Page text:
Magazine article Black Issues in Higher Education , Vol. 18, No. 21
A court ruling declaring the University of Georgia's admissions policy unconstitutional because it considers race will not be appealed to the U.S. Supreme Court, the Board of Regents said last month. Instead, the university will focus on recruitment efforts to increase the number of Black students, the regents said.
The case had been seen as a potential vehicle for a Supreme Court ruling on race-conscious admissions, but university President Michael Adams said similar admissions cases in other states may fare better.
"We understand the legal posture and reasons for not going forward to the Supreme Court with this case," he says. "But this in no way means that the University of Georgia's commitment to achieving diversity has lessened one iota."
University system Chancellor Stephen Poach says he consulted Adams, the regents, Gov. Roy Barnes, the attorney general's office and the NAACP Legal Defense Fund before making the decision.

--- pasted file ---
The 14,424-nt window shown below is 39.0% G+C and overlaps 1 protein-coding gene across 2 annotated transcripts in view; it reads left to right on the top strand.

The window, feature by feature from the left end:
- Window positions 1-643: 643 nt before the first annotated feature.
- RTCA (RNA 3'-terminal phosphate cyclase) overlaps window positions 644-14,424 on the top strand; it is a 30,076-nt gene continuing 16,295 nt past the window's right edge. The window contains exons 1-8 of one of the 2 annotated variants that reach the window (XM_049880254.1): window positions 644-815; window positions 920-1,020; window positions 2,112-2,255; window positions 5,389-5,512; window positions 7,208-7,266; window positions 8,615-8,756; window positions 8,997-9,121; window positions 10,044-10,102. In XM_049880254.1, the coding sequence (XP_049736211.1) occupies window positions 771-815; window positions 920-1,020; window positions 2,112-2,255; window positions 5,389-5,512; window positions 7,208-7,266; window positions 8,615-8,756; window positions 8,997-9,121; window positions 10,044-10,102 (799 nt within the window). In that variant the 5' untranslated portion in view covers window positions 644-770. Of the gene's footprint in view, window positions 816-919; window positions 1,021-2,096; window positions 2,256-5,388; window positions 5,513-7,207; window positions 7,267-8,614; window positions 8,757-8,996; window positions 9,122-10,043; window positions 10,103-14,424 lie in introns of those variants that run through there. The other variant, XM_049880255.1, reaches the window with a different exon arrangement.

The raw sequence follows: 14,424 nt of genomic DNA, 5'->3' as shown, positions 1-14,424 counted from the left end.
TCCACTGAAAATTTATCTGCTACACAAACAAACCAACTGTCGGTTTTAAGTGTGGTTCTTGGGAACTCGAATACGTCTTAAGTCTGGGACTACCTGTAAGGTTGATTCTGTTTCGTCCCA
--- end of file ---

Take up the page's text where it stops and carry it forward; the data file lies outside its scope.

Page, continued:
"This is not the best case to pursue the issue of whether diversity is a compelling state interest," says Ted Shaw of the NAACP Legal Defense Fund. "It's a simple matter of putting your best foot forward."
That best foot, Shaw says, likely will be a pair of cases pending before the 6th U.S. Circuit Court of Appeals in Cincinnati. The lawsuits challenge affirmative-action policies in admitting students to the University of Michigan's undergraduate and law schools. The university administration is fighting to continue the policies.
At the University of Georgia, the first 80 percent to 90 percent of applicants who gain admission are accepted almost entirely based on their grade-point averages and SAT scores. …